Edo and Ondo State elections amidst pandemic
The Independent Electoral Commission (INEC) has announced the date for the State Elections for Edo and Ondo States as 19th of September 2020 and 10th of October 2020respectively. What would make INEC take this uncommon step considering the current global pandemic that has not eluded Nigeria? One could simply conclude to avoid constitutional crisis. Election to the office of the Governor of any State in Nigeria must be held on any date not earlier than 150 days and not later than 120 days before the expiration of the term of office of the sitting Governor. (See Section 178 (2) of 1999 CFRFN as amended).
In contrast what ought to take priority, a citizen’s right to life (safe guarding the lives of citizens against coronavirus pandemic) or citizen’s civic exercise to vote? The term civic exercise to vote was deliberately used because there is no express “right to vote” under the constitution. The right to vote is not a fundamental right under Chapter IV of the 1999 Constitution. There are qualification or conditions to voting under the Constitution. With the history of suffrage movement across the continent for the right of colonies, indigenes and the black race to vote in their respective countries or homes one would ordinarily expect that either the constitution of Nigeria or the African Charter for Human and Peoples’ Rights will make the right to vote a fundamental right.
INEC, laying a foundation for the conduct of the elections released a document titled “Policy on Conducting Elections in The Context of the Covid-19 Pandemic” a 17 page document made pursuant to Section 160 (1) CFRN 1999 and Section 153 of the Electoral Act 2010 (as amended). INEC claims the policy shall apply to all elections and electoral activities of the commission during the Covid-19 Pandemic but on the other hand it expressly inscribed on the document that the party responsible for complying with the policy is INEC and its Staff.
This document highlights serious constitutional questions. Are political parties excluded from complying with the guidelines? The guideline made no provisions whether political parties are allowed to organize rallies and congresses or convention. How primaries will be conducted. No sanctions for violation of the guideline. The policy guidelines issued by INEC did not address these issues.
Section 15 (c) and (f) of item F, Part I, Third Schedule of the 1999 Constitution empowers INEC to oversee the affairs of political parties and make the necessary regulations with respect to their conduct and activities. Therefore, the “Policy on Conducting Elections in The Context of the Covid-19 Pandemic” issued by INEC falls below the obligation imposed on them by law.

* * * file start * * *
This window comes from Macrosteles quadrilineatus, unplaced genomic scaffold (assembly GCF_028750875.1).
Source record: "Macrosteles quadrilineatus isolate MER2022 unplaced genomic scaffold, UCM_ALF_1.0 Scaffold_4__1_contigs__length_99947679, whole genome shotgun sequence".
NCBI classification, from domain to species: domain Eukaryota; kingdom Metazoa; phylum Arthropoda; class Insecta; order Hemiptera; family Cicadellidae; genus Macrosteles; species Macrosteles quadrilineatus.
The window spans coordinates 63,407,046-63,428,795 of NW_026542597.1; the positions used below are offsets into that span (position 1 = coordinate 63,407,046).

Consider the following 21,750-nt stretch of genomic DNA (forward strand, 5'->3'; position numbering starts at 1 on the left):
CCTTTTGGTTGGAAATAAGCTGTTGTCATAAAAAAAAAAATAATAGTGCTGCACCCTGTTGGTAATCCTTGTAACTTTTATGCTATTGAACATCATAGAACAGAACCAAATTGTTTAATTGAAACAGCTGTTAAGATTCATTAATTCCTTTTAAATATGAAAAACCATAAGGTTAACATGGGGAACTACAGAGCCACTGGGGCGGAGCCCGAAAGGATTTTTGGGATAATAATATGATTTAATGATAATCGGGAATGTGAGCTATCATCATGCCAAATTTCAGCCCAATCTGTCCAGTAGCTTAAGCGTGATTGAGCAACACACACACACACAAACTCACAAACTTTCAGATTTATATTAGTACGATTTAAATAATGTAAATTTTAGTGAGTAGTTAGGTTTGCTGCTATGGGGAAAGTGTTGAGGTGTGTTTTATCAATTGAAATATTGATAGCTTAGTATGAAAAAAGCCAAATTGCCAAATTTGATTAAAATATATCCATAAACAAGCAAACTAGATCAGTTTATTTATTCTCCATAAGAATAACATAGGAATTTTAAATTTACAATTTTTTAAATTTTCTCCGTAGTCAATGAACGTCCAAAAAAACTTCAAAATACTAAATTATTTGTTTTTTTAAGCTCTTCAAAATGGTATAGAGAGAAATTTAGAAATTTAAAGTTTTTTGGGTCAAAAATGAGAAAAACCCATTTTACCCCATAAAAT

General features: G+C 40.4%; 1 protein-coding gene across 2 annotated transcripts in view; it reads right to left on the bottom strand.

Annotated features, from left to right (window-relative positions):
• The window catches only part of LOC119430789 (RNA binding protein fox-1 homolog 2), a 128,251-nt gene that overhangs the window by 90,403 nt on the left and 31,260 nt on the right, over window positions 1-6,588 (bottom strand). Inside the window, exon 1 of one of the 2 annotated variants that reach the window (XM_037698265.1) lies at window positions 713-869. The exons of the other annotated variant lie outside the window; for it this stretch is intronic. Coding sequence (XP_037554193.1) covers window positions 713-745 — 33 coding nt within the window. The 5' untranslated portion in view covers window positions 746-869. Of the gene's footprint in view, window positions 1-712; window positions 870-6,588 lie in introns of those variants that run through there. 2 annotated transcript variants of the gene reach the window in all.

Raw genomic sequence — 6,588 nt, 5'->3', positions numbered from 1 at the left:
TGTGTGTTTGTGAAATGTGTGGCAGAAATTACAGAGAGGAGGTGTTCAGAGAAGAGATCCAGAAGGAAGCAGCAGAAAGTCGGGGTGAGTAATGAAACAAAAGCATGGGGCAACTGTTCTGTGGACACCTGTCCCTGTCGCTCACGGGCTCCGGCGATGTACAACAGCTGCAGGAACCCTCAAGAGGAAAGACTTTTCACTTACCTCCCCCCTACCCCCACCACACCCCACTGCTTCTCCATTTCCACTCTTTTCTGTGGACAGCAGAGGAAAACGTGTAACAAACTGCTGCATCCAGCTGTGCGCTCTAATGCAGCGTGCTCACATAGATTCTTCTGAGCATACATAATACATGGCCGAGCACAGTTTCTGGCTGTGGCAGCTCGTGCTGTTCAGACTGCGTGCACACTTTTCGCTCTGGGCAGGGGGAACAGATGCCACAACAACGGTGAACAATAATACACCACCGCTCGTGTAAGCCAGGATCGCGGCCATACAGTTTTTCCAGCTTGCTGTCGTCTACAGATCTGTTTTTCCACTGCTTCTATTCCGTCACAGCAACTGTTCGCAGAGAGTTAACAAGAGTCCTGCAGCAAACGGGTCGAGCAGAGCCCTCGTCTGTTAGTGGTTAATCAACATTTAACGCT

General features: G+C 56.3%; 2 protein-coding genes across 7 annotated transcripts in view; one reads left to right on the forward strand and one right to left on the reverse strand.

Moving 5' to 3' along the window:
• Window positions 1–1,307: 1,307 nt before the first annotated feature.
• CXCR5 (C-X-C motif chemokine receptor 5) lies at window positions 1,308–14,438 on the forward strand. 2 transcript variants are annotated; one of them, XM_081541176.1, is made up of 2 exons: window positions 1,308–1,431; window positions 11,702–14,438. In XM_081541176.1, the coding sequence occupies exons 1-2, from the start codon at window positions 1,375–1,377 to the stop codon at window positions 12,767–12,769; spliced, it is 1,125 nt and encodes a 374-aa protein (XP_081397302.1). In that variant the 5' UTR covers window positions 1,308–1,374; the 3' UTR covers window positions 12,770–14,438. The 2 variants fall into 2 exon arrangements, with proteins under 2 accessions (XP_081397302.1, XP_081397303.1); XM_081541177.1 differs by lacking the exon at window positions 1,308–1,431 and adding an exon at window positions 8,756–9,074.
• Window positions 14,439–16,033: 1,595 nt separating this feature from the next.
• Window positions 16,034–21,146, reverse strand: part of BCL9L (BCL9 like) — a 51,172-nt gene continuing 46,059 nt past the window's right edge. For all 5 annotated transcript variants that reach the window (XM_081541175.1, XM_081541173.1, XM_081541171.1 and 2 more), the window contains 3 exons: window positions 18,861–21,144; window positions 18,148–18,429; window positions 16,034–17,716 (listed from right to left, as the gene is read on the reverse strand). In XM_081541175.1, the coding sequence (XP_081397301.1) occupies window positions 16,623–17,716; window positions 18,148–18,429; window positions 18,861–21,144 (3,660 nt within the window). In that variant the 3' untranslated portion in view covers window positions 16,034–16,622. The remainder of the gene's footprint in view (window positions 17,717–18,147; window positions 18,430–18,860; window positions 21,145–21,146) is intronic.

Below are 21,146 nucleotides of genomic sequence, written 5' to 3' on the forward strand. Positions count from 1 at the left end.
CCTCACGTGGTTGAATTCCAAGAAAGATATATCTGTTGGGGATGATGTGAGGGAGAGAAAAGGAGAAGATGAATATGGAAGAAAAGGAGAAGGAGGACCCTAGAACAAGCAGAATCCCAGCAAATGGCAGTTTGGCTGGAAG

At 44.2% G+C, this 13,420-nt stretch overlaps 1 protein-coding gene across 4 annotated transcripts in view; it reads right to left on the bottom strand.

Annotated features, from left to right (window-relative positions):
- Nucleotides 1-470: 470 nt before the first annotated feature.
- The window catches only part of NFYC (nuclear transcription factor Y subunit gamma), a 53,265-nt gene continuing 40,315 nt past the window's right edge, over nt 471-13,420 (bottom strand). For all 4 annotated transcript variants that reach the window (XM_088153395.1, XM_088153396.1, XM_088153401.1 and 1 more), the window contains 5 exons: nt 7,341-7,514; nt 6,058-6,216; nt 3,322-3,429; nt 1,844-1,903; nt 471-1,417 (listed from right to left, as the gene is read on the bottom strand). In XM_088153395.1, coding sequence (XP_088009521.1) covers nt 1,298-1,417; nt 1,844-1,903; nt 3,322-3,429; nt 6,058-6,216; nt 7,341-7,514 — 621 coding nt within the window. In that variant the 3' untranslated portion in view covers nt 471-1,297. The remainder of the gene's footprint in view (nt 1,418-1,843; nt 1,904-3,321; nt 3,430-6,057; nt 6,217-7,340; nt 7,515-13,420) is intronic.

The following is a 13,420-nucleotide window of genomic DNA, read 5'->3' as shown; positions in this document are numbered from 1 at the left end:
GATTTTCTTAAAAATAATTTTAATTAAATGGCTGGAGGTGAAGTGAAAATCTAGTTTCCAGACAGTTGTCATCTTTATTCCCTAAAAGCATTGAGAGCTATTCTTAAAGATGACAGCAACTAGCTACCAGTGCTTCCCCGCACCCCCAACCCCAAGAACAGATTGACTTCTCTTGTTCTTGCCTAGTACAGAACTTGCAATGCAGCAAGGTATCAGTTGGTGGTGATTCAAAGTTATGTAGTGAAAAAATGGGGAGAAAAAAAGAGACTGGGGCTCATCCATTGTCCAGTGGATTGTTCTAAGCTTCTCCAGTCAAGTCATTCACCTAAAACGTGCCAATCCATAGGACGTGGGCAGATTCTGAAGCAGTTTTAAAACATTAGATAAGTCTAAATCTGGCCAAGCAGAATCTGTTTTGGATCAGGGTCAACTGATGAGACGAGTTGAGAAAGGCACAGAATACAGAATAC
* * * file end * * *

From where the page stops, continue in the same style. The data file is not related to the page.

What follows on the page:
The spread of Corona virus in March compelled the President to issue regulation pursuant to Section 3 of the Quarantine Act, after setting up a Presidential Task Force on Covid-19. This regulation temporarily outlawed movements of goods, services, operation of financial, commercial, educational and corporate institution. It restricted inter and intra State travels in various states in a bid to curb the spread of corona virus.
Subsequently, the regulation was modified to allow individuals and corporate bodies who offer what the government termed “Essential services” to operate. Which simply meant, service that are imperative and crucial in ameliorating the spread of the virus and the socio-economic effects of the policies implemented as a result of the corona virus. The 9 page document termed “Implementation Guidance for Lockdown Policy” listed services and corporate bodies allowed to remain operational, however, the Independent National Electoral Commission was excluded. This means that the government does not yet consider elections activities or institutions or parties engaged in electioneering as essential service providers.
With the determination of INEC to approve All Progressive Congress (APC) primaries on the 22 June 2020 in Edo and 20 0f July 2020 in Ondo; and Peoples Democratic Party Primaries (PDP) on the 23rd to 24th of June 2020 in Edo and 22nd to 23rd 0f July 2020 in Ondo raises serious concerns. Considering the nature of the corona virus and its mode of transmission, would approving Party primaries not bring INEC and the two major political parties in direct violation of a Citizens right to life guaranteed under Section 33 of the Constitution? Which is more paramount the Right to Life or the exercise of a civic duty? One would have to be first alive and healthy before engaging in any political exercise.